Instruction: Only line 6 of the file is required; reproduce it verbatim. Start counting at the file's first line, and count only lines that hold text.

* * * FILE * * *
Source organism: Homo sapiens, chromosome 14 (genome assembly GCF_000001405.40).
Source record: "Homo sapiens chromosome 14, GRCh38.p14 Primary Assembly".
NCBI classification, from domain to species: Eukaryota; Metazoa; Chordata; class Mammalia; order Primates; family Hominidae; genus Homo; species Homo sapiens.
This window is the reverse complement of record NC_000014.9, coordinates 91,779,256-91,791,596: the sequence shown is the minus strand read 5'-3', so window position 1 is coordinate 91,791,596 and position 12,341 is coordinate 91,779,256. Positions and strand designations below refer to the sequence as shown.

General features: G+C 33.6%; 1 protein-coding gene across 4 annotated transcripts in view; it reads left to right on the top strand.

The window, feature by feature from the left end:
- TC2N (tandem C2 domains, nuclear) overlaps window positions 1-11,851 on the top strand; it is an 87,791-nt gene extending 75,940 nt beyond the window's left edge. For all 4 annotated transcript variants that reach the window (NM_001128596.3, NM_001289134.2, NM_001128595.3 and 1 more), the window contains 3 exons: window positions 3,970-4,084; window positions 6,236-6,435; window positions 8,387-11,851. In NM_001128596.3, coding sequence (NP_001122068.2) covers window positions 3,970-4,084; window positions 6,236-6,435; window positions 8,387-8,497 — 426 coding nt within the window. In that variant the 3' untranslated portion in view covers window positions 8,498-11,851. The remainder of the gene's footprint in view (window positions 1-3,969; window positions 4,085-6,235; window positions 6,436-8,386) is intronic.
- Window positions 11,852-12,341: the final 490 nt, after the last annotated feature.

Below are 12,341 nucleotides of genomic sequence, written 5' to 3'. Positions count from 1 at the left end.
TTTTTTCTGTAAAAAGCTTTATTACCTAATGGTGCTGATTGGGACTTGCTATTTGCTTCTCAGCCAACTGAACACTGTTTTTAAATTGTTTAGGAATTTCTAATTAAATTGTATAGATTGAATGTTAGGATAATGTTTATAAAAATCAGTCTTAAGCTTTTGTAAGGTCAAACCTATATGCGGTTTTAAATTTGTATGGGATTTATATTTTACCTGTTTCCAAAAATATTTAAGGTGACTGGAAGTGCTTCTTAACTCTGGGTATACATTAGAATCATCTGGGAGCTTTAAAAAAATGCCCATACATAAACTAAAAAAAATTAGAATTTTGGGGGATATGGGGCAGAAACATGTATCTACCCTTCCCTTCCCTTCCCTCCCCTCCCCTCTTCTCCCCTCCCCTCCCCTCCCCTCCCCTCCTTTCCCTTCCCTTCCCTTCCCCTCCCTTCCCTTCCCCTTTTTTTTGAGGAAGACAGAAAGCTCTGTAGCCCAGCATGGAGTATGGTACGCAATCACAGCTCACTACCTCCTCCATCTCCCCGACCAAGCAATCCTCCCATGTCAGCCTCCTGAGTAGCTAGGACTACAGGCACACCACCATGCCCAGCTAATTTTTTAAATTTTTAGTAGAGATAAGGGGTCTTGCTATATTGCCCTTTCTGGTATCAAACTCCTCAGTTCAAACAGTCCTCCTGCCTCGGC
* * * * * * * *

The window, feature by feature from the left end: